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Stable population-based incidence of acute type A and B aortic dissection

Acosta, Stefan LU and Gottsäter, Anders LU (2019) In Scandinavian Cardiovascular Journal 53(5). p.274-279
Abstract

Background. Aortic dissection (AD) and abdominal aortic aneurysm (AAA) share the same risk factors. Whereas the incidence of AAA is falling, it is unclear whether population-based incidences of acute type A and B AD have changed. The aim of this study was to investigate incidences of AD subtypes over time. Methods. Citizens in the municipality of Malmö, Sweden, diagnosed with AD in 2000–2004 and 2014–2016 were identified through the in-patient, clinical, and forensic autopsy registers. Results. The overall and gender-specific incidences of acute type A and B AD were stable over time. The overall autopsy rate declined from 25.2% in 2000–2004 to 16.1% in 2014–2016 (p =.0001) and patients with acute type A AD were more often encountered at... (More)

Background. Aortic dissection (AD) and abdominal aortic aneurysm (AAA) share the same risk factors. Whereas the incidence of AAA is falling, it is unclear whether population-based incidences of acute type A and B AD have changed. The aim of this study was to investigate incidences of AD subtypes over time. Methods. Citizens in the municipality of Malmö, Sweden, diagnosed with AD in 2000–2004 and 2014–2016 were identified through the in-patient, clinical, and forensic autopsy registers. Results. The overall and gender-specific incidences of acute type A and B AD were stable over time. The overall autopsy rate declined from 25.2% in 2000–2004 to 16.1% in 2014–2016 (p =.0001) and patients with acute type A AD were more often encountered at autopsy (78% of cases) during the first time period, compared to 43% of cases during the second time period (p =.005), when the ratio of acute type A: acute type B AD was 2.6: 1. The proportion of individuals <65 years of age tended to be higher in acute type A AD compared to acute type B AD (p =.07). The frequencies of hypertension and smoking were 90% and 91%, respectively, in type A AD, and 86% and 86%, respectively in type B AD. Conclusions. Population-based incidences of acute type A and type B AD were stable over time, but the decreasing autopsy rate has led to a lower proportion of AD diagnosed at autopsy. Primary prevention towards hypertension and smoking seem necessary to reduce AD incidence.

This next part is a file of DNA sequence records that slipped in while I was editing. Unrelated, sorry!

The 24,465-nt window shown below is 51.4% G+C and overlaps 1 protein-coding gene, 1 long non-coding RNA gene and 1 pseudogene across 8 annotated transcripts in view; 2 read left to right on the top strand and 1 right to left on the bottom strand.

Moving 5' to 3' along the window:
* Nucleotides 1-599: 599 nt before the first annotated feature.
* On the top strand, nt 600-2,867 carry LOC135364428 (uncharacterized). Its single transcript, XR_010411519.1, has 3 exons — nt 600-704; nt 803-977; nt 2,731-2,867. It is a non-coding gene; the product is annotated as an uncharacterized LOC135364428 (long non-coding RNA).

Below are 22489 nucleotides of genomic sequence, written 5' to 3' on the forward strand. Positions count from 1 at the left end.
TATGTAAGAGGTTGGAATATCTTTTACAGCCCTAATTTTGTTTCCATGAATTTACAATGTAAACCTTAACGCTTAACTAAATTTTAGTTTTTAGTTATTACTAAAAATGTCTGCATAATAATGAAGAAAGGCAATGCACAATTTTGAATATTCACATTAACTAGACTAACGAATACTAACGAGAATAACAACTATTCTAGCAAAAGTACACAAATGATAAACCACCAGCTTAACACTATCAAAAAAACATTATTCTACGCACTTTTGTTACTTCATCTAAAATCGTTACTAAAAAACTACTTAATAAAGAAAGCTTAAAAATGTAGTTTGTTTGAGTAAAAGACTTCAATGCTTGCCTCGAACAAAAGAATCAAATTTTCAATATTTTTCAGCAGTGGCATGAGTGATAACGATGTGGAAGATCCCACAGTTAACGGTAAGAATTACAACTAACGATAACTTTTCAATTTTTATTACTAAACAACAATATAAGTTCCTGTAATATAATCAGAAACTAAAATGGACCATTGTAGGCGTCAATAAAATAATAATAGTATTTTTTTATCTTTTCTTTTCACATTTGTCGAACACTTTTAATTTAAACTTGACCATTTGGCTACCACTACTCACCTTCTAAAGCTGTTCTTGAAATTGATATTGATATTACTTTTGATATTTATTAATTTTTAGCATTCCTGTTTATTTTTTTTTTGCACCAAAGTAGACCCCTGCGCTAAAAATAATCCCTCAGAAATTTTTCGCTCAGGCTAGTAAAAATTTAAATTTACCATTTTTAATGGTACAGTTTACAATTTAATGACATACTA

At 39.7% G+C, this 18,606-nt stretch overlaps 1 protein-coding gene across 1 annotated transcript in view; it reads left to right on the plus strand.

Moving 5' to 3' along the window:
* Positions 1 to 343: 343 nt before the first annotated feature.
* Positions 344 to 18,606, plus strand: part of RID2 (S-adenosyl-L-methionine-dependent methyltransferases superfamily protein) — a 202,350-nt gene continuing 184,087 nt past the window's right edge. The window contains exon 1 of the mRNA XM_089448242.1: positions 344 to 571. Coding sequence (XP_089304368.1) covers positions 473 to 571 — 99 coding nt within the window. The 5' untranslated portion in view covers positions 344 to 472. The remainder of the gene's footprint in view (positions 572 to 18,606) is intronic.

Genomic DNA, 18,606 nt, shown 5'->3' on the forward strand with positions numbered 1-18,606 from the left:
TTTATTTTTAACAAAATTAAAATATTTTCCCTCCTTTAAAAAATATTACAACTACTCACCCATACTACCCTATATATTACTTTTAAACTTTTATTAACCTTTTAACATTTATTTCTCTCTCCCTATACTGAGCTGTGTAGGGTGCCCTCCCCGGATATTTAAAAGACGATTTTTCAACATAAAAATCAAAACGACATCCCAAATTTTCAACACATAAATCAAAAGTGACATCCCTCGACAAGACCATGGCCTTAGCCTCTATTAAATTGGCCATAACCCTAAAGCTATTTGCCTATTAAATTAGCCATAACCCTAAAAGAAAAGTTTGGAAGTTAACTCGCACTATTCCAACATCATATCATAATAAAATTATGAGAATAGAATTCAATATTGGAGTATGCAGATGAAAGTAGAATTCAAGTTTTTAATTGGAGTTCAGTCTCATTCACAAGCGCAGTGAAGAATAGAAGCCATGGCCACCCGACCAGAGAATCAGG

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author
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type
Contribution to journal
publication status
published
subject
keywords
Acute aortic dissection, incidence, mortality, type A aortic dissection, type B aortic dissection
in
Scandinavian Cardiovascular Journal
volume
53
issue
5
pages
6 pages
publisher
Taylor & Francis
external identifiers
  • scopus:85071709216
  • pmid:31290700
ISSN
1401-7431
DOI
10.1080/14017431.2019.1642509
language
English
LU publication?
yes
id
0f654f1b-f60c-4f6a-a48b-f9fcb4d9fe5e
date added to LUP
2019-09-17 08:46:41
date last changed
2020-11-16 03:08:58
@article{0f654f1b-f60c-4f6a-a48b-f9fcb4d9fe5e,
  abstract     = {<p>Background. Aortic dissection (AD) and abdominal aortic aneurysm (AAA) share the same risk factors. Whereas the incidence of AAA is falling, it is unclear whether population-based incidences of acute type A and B AD have changed. The aim of this study was to investigate incidences of AD subtypes over time. Methods. Citizens in the municipality of Malmö, Sweden, diagnosed with AD in 2000–2004 and 2014–2016 were identified through the in-patient, clinical, and forensic autopsy registers. Results. The overall and gender-specific incidences of acute type A and B AD were stable over time. The overall autopsy rate declined from 25.2% in 2000–2004 to 16.1% in 2014–2016 (p =.0001) and patients with acute type A AD were more often encountered at autopsy (78% of cases) during the first time period, compared to 43% of cases during the second time period (p =.005), when the ratio of acute type A: acute type B AD was 2.6: 1. The proportion of individuals &lt;65 years of age tended to be higher in acute type A AD compared to acute type B AD (p =.07). The frequencies of hypertension and smoking were 90% and 91%, respectively, in type A AD, and 86% and 86%, respectively in type B AD. Conclusions. Population-based incidences of acute type A and type B AD were stable over time, but the decreasing autopsy rate has led to a lower proportion of AD diagnosed at autopsy. Primary prevention towards hypertension and smoking seem necessary to reduce AD incidence.</p>},
  author       = {Acosta, Stefan and Gottsäter, Anders},
  issn         = {1401-7431},
  language     = {eng},
  number       = {5},
  pages        = {274--279},
  publisher    = {Taylor & Francis},
  series       = {Scandinavian Cardiovascular Journal},
  title        = {Stable population-based incidence of acute type A and B aortic dissection},
  url          = {http://dx.doi.org/10.1080/14017431.2019.1642509},
  doi          = {10.1080/14017431.2019.1642509},
  volume       = {53},
  year         = {2019},
}